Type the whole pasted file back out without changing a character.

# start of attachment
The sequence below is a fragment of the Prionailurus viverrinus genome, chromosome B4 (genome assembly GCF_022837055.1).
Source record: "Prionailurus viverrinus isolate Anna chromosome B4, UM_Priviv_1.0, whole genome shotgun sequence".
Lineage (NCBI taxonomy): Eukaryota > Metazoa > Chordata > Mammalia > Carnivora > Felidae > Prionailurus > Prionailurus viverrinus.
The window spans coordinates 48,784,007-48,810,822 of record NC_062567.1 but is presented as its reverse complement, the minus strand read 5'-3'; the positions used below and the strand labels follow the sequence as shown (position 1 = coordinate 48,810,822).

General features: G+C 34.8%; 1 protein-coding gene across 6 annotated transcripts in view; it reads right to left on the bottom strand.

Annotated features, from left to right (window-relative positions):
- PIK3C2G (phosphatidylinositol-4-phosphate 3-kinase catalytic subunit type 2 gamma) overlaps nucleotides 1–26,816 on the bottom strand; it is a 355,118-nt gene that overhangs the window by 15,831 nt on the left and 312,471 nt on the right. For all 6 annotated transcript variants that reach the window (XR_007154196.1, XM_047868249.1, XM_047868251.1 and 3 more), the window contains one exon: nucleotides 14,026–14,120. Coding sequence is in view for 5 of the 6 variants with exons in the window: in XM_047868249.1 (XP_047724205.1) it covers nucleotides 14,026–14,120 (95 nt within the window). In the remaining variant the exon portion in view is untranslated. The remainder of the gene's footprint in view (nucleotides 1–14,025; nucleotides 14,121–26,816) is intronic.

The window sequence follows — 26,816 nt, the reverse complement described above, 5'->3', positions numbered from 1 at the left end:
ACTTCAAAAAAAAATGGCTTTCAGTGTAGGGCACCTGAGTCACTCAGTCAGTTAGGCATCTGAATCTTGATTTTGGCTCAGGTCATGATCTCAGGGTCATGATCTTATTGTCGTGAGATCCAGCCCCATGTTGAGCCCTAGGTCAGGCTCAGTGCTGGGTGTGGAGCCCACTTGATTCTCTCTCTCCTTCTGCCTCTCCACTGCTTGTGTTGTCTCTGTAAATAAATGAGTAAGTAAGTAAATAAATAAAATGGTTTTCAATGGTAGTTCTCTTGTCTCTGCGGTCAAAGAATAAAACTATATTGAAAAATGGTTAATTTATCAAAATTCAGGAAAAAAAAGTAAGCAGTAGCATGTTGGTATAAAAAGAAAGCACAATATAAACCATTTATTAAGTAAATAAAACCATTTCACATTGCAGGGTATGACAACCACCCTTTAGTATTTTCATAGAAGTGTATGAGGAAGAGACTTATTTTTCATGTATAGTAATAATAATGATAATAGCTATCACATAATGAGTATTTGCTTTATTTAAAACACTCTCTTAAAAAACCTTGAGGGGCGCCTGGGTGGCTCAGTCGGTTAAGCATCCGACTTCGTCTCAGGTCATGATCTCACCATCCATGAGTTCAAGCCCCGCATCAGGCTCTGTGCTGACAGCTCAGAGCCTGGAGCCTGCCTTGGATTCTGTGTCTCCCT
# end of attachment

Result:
The sequence below is a fragment of the Prionailurus viverrinus genome, chromosome B4 (genome assembly GCF_022837055.1).
Source record: "Prionailurus viverrinus isolate Anna chromosome B4, UM_Priviv_1.0, whole genome shotgun sequence".
Lineage (NCBI taxonomy): Eukaryota > Metazoa > Chordata > Mammalia > Carnivora > Felidae > Prionailurus > Prionailurus viverrinus.
The window spans coordinates 48,784,007-48,810,822 of record NC_062567.1 but is presented as its reverse complement, the minus strand read 5'-3'; the positions used below and the strand labels follow the sequence as shown (position 1 = coordinate 48,810,822).

General features: G+C 34.8%; 1 protein-coding gene across 6 annotated transcripts in view; it reads right to left on the bottom strand.

Annotated features, from left to right (window-relative positions):
- PIK3C2G (phosphatidylinositol-4-phosphate 3-kinase catalytic subunit type 2 gamma) overlaps nucleotides 1–26,816 on the bottom strand; it is a 355,118-nt gene that overhangs the window by 15,831 nt on the left and 312,471 nt on the right. For all 6 annotated transcript variants that reach the window (XR_007154196.1, XM_047868249.1, XM_047868251.1 and 3 more), the window contains one exon: nucleotides 14,026–14,120. Coding sequence is in view for 5 of the 6 variants with exons in the window: in XM_047868249.1 (XP_047724205.1) it covers nucleotides 14,026–14,120 (95 nt within the window). In the remaining variant the exon portion in view is untranslated. The remainder of the gene's footprint in view (nucleotides 1–14,025; nucleotides 14,121–26,816) is intronic.

The window sequence follows — 26,816 nt, the reverse complement described above, 5'->3', positions numbered from 1 at the left end:
ACTTCAAAAAAAAATGGCTTTCAGTGTAGGGCACCTGAGTCACTCAGTCAGTTAGGCATCTGAATCTTGATTTTGGCTCAGGTCATGATCTCAGGGTCATGATCTTATTGTCGTGAGATCCAGCCCCATGTTGAGCCCTAGGTCAGGCTCAGTGCTGGGTGTGGAGCCCACTTGATTCTCTCTCTCCTTCTGCCTCTCCACTGCTTGTGTTGTCTCTGTAAATAAATGAGTAAGTAAGTAAATAAATAAAATGGTTTTCAATGGTAGTTCTCTTGTCTCTGCGGTCAAAGAATAAAACTATATTGAAAAATGGTTAATTTATCAAAATTCAGGAAAAAAAAGTAAGCAGTAGCATGTTGGTATAAAAAGAAAGCACAATATAAACCATTTATTAAGTAAATAAAACCATTTCACATTGCAGGGTATGACAACCACCCTTTAGTATTTTCATAGAAGTGTATGAGGAAGAGACTTATTTTTCATGTATAGTAATAATAATGATAATAGCTATCACATAATGAGTATTTGCTTTATTTAAAACACTCTCTTAAAAAACCTTGAGGGGCGCCTGGGTGGCTCAGTCGGTTAAGCATCCGACTTCGTCTCAGGTCATGATCTCACCATCCATGAGTTCAAGCCCCGCATCAGGCTCTGTGCTGACAGCTCAGAGCCTGGAGCCTGCCTTGGATTCTGTGTCTCCCT